2015 key challenge ‘to create inflation’
Key economies such as the US have failed to generate levels of inflation necessary to put the global economy fully back on track, and this makes 2015 a critical year when fiscal authorities must also do their part to stimulate higher levels of inflation, argues Nicolas Doisy, Strategy and Economic Research, Paris at Amundi.
“With monetary policy (even nonconventional) struggling at accelerating the recovery, the issue for 2015 will be for active fi scal policies to raise inflation in order to reduce real interest rates globally,” Doisy writes in the French manager’s latest Cross Asset monthly investment note.
“While America and China have renounced going for another round of QE (for various reasons specifi c to each), this should be the golden opportunity for the ECB to step in with large liquidity injections to pursue the implicit coordination at work with the Fed since June 2010. Accordingly, the most salient risk for 2015 will be lack of shifting the eurozone’s fiscal policy towards pro-active stimulation.”
Danger looms large from the eurozone and China, both of which could start to export deflation globally via the US, where wages have remained “stubbornly” stuck, which Doisy links to the issue of excess capacity in economies.
“Indeed, excess capacity is weighing on wage growth to expand the profit share (the compensation of capital): it thus keeps a lid on the utilisation rate of the working-age population and demand.”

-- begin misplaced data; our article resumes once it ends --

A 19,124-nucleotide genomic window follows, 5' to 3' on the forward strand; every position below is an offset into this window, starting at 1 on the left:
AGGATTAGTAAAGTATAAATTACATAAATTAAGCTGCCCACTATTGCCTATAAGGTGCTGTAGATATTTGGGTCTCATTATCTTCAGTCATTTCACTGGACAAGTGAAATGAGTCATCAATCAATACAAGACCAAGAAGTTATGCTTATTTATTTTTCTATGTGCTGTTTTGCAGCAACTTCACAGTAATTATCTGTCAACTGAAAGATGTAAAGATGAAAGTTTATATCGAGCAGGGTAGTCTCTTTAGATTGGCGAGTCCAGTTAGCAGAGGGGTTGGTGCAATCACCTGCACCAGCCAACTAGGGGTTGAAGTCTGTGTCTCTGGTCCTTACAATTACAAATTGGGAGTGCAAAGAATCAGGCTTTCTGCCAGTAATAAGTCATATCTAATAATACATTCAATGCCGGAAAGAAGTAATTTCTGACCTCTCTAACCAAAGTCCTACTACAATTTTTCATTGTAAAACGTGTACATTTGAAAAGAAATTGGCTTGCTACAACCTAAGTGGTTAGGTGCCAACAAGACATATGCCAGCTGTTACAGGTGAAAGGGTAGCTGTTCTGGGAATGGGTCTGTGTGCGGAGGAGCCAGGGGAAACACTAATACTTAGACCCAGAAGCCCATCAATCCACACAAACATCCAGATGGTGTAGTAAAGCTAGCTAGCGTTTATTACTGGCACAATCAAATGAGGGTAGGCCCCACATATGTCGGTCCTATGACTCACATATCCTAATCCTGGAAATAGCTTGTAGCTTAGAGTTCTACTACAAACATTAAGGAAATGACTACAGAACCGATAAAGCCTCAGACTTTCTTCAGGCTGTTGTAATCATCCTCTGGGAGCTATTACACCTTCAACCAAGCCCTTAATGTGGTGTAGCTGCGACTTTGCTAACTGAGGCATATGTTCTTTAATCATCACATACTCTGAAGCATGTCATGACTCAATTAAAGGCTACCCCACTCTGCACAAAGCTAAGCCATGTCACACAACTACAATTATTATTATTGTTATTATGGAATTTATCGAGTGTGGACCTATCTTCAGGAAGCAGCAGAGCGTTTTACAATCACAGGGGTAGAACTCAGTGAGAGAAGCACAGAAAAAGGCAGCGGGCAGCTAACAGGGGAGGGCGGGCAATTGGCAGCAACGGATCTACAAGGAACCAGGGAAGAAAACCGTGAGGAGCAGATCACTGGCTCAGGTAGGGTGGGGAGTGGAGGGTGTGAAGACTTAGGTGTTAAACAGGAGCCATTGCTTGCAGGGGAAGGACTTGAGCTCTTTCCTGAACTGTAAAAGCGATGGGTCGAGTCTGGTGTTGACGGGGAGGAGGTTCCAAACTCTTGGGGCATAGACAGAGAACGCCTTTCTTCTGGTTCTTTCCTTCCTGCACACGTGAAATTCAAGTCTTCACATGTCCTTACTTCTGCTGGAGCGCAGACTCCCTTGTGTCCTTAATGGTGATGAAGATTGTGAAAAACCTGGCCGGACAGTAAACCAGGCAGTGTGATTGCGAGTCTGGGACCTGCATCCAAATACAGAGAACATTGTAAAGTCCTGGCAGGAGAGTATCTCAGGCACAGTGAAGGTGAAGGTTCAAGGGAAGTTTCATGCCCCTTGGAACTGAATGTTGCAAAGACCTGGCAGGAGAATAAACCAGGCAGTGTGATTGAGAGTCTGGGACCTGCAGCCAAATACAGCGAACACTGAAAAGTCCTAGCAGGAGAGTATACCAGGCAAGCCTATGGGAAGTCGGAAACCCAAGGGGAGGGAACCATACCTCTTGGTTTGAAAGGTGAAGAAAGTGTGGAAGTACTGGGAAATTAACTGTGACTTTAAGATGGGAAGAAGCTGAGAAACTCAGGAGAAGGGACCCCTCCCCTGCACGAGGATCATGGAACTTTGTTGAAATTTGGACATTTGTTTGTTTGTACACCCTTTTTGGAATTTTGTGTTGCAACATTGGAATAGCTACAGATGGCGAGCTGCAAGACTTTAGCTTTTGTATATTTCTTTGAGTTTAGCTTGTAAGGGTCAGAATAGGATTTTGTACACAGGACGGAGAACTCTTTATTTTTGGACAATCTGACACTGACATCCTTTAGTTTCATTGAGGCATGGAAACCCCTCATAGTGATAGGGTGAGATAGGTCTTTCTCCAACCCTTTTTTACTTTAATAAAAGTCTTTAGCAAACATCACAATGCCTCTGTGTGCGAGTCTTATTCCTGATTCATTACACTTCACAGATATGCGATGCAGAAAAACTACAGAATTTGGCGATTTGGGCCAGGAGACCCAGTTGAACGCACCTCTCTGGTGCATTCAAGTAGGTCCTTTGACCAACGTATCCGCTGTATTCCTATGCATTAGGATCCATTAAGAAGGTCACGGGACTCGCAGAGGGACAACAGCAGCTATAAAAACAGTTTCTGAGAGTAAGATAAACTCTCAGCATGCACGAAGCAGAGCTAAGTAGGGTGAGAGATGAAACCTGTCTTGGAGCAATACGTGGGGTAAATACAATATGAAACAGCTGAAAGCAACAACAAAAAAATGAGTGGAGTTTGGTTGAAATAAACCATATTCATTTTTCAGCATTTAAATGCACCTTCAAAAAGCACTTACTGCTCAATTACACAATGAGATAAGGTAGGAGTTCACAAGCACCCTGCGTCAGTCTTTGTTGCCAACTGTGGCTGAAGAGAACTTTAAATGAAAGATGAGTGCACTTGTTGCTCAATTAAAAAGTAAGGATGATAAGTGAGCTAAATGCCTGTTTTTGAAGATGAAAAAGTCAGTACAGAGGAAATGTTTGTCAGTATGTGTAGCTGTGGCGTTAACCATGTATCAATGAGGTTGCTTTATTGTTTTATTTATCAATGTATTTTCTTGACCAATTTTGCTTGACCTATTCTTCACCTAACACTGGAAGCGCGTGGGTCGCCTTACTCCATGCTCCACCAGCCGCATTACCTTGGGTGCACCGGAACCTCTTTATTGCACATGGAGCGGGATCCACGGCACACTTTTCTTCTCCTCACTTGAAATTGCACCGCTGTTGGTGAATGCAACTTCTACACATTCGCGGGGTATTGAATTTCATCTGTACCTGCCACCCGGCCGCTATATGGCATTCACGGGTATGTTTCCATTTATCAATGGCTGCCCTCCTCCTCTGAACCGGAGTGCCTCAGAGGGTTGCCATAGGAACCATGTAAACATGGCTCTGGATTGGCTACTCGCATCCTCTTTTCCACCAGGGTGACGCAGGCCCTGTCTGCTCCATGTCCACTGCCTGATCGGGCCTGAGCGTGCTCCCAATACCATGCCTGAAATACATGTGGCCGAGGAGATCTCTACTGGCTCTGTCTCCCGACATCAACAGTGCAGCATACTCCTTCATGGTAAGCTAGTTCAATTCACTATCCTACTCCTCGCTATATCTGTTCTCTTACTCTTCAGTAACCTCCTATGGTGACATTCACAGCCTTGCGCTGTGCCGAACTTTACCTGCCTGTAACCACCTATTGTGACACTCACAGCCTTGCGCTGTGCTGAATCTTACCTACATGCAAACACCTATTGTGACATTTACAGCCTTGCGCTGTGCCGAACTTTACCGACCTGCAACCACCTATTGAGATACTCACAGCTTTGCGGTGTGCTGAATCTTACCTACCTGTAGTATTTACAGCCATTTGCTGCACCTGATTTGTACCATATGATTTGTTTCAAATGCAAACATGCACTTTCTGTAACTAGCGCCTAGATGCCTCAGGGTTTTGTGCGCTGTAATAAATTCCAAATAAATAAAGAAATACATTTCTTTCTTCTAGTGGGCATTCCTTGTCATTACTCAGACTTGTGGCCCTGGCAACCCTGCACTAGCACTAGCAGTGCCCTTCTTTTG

The policy challenge therefore will be to find ways to make private debt in particular more affordable, by raising inflation and lowering real interest rates. The role of governments in stimulating economies via fiscal policy will therefore be in the spotlight because of the risk that monetary policy will have less effect – China has already done its QE measures, while although the ECB is holding off, there are no guarantees that this will improve the effectiveness of any eventual full scale QE measures. Central banks also face moral hazard in coordinating their responses, Doisy suggests.
In conclusion, next year could see a battle of ideas between those such as Germany, which could continue to refuse any shift towards fiscally based stimulation, and those such as France, which face the threat of deflation. “But the deflation threat hanging over systemic countries like France is the best guarantee for action.”
Meanwhile, politicians in both the US and China are likely to increasingly see a need to encourage stimulation of their own economies.